WASHINGTON, D.C. (WITI) — The Wisconsin Professional Police Association announced on Monday, March 25th the National Law Enforcement Officers Memorial Fund is set to meet on April 3rd to reconsider whether to include slain Wauwatosa Officer Jennifer Sebena’s name on a national memorial for fallen law enforcement officials. This, after the group initially said it would hold off on reconsidering its decision until 2014.
The group has said Sebena’s name would NOT be included on the national memorial in D.C. due to the fact that Sebena was killed in a domestic violence incident.
Officer Sebena lost her life early on Christmas Eve. Her husband, Benjamin Sebena has been charged in her death — and has pleaded not guilty by reason of insanity.
Benjamin Sebena is accused of stalking his wife, and eventually shooting her as she excited the Wauwatosa Fire Department during her Christmas Eve shift. Her own service weapon was used to kill her.
Since the national group announced they would not include Jennifer Sebena’s name on the national memorial, many have expressed outrage — and have reached out to the group, urging them to reconsider.
Governor Scott Walker is the latest to join the call of thousands to have Sebena’s name engraved on the National Law Enforcement Officers Memorial in Washington, D.C.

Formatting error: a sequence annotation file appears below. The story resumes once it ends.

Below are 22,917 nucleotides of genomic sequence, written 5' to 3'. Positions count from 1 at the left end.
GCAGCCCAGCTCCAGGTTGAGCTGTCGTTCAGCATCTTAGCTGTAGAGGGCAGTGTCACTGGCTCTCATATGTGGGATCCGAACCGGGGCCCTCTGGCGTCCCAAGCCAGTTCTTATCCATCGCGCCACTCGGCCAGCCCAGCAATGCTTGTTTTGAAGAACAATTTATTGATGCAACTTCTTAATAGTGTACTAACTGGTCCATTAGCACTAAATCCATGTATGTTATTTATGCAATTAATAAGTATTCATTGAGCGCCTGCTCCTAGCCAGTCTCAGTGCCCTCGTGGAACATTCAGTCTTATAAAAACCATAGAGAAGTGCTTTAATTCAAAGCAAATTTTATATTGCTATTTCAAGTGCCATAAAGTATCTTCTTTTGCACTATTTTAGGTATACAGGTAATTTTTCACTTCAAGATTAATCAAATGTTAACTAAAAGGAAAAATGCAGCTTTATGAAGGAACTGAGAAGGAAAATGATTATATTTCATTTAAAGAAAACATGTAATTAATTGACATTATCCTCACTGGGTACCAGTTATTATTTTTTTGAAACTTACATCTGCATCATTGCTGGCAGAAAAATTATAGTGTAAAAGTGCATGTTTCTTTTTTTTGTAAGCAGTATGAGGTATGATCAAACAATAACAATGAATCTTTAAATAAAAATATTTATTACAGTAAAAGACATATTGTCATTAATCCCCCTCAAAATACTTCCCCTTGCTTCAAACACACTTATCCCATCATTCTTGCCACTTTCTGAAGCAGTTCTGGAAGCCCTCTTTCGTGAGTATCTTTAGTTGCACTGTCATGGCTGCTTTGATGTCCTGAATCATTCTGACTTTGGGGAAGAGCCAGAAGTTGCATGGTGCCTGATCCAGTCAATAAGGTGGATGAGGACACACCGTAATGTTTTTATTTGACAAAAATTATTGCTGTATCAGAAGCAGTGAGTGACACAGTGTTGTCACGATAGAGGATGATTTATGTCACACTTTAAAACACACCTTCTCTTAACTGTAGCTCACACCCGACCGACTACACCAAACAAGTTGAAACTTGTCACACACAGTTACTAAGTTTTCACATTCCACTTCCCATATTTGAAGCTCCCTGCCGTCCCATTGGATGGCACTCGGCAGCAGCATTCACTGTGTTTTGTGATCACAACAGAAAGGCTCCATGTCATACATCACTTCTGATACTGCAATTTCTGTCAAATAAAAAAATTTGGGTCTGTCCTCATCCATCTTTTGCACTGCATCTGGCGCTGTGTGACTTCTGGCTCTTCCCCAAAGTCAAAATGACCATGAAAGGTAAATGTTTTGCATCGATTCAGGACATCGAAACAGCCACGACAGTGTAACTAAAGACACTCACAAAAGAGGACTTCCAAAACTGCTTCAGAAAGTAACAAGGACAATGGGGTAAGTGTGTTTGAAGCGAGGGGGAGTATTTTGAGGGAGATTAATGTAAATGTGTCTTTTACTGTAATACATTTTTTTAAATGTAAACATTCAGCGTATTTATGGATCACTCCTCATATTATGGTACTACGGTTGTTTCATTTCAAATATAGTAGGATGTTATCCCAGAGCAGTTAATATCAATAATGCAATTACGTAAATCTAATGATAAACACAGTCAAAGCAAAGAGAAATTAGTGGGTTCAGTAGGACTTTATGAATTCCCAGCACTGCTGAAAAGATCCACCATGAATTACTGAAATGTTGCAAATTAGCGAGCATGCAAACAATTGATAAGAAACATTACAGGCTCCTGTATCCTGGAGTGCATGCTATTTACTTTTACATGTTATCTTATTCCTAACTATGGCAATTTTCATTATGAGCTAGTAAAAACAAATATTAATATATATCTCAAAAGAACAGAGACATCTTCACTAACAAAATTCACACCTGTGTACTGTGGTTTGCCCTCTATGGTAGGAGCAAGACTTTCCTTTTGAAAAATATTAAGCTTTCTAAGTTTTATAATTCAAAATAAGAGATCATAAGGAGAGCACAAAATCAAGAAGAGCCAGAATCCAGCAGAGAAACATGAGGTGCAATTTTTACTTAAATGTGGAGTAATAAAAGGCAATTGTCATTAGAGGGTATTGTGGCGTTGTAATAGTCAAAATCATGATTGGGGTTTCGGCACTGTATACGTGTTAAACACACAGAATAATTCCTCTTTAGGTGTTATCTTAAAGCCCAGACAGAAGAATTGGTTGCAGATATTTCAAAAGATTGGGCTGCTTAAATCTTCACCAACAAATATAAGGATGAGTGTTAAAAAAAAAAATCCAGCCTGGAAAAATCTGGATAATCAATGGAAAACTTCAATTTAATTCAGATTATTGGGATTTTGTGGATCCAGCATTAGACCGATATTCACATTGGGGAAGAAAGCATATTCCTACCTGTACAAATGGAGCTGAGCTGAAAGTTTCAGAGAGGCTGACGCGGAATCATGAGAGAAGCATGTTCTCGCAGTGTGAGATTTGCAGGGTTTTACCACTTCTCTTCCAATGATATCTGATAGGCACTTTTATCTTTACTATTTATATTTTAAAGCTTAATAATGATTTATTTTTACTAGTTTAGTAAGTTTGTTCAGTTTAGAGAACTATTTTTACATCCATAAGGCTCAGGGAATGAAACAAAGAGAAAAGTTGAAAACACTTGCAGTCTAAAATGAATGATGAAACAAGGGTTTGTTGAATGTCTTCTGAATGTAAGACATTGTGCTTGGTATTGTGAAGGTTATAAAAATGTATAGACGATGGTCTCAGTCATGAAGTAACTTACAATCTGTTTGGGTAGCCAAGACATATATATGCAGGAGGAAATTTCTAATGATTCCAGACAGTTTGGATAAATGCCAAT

“For me, this is very personal. Jennifer was patrolling, not just on duty, she was patrolling my neighborhood, literally went by my house that night,” Walker said.
The state’s largest law enforcement group, the Wisconsin Professional Police Association (WPPA), has written a letter to President Obama that reads “this is an inappropriate and outrageous insult to Officer Sebena.”
Now, WPPA President Jim Palmer says his group is “cautiously optimistic.” They have been sort of leading the charge in Wisconsin to have Sebena’s name added to the memorial.
“The traffic on our Facebook page has increased by nearly 3,000%, so it’s been tremendous. It would appear the National Police Memorial Board is finally starting to listen,” Palmer said.
A petition on change.org continues to gain supporters. As of Saturday night, March 23rd, nearly 14,000 people had signed the petition to add Sebena’s name to the national memorial.
Governor Walker recently called the national memorial’s president.
“I think the point was made that, regardless of who the perpetrator of that crime was, she was on duty protecting the citizens of the city of Wauwatosa,” Walker said.
Brian Dorow, Dean of the Criminal Justice Department at Waukesha County Technical College taught Sebena and feels the national board overlooked her case.
“An officer loses her life in the line of duty, they should get the proper recognition they’re deserving of because ultimately they’re keeping our community safe. There shouldn’t be a double standard, an officer loses their life in the line of duty they should get the appropriate that’s where it should be whether it was domestic or whether it’s a robbery whatever the case is,” Dorow said.